WASHINGTON — Silver could take on a whole new meaning when it comes to car shopping. With more older drivers on the road, the federal government is contemplating a "silver car" rating system that will help identify which cars better protect elderly drivers and passengers in a crash.
Federal highway safety officials will investigate the possibility of such a rating system as part of a five-year plan designed to reduce the number of fatal and injury-causing accidents among older drivers.
The plan, released Thursday, also called for more research into how technology could prevent crashes or reduce their severity. One promising technology would warn drivers when their car has moved outside its lane. Another would automatically apply the brakes when a car is destined to ram the vehicle in front of it.
Last year, some, 5,560 people over the age of 65 were killed as a result of motor vehicle crashes, a 3 percent increase from 2011. Another 214,000 were injured, a rise of 16 percent. Aging results in increased frailty, making it harder to recover from injuries sustained in a crash.
The longer term trend has been more favorable.
About one in five drivers, or 35 million, currently are 65 or older. The aging of the 77 million baby boomer generation — those born between 1946 and 1964 — will add to the number of older drivers on the road.
"Those who will reach 65 in the coming decade are projected to drive more miles and are expected to continue driving later in life than previous generations," the plan said
The National Highway Transportation Safety Administration plan focused on helping them drive as safely and as long as possible rather than trying to restrict their driving access.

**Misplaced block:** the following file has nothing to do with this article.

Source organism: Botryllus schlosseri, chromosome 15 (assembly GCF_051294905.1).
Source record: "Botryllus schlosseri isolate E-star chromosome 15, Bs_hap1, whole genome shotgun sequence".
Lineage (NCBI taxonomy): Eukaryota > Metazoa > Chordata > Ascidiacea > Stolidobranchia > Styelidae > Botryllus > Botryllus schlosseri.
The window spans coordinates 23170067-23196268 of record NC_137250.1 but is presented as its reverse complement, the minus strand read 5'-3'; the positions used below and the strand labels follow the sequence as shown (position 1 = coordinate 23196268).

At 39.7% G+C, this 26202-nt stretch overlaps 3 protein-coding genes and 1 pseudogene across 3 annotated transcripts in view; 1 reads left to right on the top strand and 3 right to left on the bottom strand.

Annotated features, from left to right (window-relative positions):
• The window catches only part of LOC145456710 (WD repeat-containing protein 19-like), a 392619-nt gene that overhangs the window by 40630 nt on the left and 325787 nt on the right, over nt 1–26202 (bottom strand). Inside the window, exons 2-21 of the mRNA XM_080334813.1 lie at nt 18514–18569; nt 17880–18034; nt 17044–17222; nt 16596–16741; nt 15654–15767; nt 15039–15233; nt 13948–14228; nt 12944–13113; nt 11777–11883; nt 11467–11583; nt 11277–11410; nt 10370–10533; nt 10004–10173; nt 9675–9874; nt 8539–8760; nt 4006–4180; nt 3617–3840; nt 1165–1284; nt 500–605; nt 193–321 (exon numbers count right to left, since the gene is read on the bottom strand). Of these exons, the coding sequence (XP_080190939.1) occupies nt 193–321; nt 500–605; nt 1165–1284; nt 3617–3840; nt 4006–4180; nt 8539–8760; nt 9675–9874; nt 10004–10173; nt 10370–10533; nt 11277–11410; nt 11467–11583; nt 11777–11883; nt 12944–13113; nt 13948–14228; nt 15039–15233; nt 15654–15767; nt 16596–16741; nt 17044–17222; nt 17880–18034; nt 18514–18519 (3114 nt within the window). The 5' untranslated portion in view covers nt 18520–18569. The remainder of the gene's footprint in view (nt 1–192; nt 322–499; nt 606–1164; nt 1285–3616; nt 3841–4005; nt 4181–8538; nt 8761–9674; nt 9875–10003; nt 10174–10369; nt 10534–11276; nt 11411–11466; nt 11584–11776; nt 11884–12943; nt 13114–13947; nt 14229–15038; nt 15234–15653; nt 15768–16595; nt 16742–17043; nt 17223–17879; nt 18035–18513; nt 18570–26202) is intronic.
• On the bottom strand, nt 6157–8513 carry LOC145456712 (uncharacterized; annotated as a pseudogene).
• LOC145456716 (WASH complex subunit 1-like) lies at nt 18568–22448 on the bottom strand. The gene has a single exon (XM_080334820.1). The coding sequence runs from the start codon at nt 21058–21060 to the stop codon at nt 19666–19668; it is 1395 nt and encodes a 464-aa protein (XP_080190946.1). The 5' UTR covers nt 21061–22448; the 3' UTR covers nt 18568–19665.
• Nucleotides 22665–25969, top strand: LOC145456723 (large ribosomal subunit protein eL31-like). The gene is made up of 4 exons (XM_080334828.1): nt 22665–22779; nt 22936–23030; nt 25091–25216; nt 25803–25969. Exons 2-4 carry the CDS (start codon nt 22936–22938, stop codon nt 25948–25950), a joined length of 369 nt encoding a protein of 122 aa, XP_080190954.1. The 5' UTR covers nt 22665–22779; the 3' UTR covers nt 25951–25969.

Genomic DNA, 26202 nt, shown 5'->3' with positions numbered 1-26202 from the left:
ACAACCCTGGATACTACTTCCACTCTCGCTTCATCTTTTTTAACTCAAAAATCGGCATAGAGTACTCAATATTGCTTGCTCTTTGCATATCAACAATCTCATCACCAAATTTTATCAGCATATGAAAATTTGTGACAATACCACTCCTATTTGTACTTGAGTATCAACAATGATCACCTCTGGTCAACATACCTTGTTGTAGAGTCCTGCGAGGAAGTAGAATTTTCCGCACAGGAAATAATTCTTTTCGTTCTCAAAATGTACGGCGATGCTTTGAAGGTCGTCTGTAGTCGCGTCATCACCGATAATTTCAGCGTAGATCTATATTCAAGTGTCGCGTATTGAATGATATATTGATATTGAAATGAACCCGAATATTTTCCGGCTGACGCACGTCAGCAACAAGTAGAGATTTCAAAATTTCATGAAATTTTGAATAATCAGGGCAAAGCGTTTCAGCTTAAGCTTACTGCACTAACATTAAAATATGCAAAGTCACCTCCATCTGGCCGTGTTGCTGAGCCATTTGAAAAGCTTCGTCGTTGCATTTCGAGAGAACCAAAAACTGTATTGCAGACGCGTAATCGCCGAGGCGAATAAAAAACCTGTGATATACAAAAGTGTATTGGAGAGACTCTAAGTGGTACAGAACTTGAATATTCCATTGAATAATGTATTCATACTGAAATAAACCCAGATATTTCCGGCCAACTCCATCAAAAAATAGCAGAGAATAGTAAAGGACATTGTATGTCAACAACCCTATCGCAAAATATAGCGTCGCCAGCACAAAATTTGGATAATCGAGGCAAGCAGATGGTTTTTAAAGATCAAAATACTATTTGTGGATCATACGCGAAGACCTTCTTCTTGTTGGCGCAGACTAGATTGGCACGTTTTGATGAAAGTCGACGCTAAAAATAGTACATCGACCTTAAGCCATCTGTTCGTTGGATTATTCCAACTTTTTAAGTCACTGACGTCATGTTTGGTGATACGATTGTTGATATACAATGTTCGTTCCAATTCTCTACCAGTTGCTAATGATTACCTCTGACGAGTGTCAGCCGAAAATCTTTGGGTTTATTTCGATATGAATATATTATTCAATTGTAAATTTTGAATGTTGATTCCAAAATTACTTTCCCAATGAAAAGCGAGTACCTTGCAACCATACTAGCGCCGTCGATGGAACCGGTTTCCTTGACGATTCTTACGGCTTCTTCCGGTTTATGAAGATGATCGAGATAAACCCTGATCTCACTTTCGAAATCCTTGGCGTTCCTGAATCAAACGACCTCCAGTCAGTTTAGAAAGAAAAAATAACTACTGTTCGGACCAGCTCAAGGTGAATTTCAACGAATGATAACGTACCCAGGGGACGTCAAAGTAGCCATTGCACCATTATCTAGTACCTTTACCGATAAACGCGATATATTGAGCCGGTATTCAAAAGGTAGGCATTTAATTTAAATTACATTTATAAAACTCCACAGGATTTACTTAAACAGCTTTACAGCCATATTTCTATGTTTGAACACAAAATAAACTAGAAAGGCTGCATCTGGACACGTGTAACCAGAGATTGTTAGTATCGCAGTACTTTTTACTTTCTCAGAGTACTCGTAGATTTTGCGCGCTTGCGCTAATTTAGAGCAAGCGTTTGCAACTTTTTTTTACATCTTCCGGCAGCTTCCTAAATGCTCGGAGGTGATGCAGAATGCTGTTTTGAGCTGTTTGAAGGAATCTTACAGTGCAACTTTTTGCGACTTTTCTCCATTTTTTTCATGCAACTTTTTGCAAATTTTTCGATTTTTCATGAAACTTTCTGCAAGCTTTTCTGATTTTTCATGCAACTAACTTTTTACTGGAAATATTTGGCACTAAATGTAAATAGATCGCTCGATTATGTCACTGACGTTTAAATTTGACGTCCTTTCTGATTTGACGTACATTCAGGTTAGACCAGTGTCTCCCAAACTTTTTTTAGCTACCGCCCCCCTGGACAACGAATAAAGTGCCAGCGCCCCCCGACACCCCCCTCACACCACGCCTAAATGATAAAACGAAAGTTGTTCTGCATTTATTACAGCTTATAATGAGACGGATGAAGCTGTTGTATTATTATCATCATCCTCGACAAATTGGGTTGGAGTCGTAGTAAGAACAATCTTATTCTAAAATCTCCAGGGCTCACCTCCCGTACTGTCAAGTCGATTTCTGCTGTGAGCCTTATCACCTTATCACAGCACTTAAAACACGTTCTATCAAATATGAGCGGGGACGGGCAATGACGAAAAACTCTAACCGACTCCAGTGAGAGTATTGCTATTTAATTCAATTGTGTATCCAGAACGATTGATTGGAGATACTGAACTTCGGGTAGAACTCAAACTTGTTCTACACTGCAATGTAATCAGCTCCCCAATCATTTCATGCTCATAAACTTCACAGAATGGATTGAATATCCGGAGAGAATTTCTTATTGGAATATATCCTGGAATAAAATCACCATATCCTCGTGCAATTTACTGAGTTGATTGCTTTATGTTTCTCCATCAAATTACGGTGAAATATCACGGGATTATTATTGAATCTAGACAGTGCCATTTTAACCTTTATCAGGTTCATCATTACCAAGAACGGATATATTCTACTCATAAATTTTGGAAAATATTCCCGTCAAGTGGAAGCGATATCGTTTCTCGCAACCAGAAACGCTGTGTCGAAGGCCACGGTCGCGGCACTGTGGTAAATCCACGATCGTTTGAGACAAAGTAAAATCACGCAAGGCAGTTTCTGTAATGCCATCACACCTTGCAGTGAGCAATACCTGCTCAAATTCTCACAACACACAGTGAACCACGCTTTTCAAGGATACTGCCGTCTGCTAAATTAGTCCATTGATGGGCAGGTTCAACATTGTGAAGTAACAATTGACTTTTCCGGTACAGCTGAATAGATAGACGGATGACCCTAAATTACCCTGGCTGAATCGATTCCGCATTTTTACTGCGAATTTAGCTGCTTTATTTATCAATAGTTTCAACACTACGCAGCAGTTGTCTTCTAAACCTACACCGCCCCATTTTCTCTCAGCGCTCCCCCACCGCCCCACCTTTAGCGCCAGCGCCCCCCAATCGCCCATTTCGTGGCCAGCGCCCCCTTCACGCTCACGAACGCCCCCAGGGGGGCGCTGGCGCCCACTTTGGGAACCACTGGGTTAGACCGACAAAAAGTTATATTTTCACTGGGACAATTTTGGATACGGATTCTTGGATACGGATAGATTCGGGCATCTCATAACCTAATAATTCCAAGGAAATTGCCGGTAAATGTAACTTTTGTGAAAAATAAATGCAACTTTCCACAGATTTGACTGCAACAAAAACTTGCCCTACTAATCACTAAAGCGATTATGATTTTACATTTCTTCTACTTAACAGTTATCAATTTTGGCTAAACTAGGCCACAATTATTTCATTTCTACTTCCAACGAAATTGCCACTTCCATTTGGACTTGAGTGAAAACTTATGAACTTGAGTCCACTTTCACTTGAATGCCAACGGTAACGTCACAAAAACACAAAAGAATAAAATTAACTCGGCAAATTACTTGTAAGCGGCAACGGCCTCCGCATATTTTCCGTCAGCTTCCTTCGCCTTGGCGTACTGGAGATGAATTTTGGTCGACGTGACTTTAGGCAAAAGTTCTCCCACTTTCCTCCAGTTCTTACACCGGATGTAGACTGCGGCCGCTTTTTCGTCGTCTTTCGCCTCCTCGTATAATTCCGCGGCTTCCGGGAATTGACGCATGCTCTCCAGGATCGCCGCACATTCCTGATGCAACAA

Outside safety analysts said the plan's emphasis on technology was welcome because it should lead to more confident and safe driving. Lane departure warnings and smart headlights that adjust based on distance to traffic are already available, but they are often considered a luxury item. Such technology will become more and more prevalent in the coming years, said Jodi Olshevski, director of the Hartford Center for Mature Market Excellence.
"The technology is evolving so quickly that understanding more about how they can benefit older drivers is really critical," Olshevski said.
Olshevski said the plan's emphasis on keeping drivers on the road will help more of the elderly maintain their independence.
"Being able to get in your car and go where you want to go as long as possible and as safely as possible is important to quality of life as we age," Olshevski said.
The plan also seeks to increase seat belt use among the elderly because the consequences of being unbelted are worse for them. For comfort reasons, some of those who use seat belts don't use them appropriately.
In the coming months, NHTSA it will test public service messages aimed at increasing seat belt use and provide educational materials about ways car owners might be able to increase the comfort and fit of their seat belts.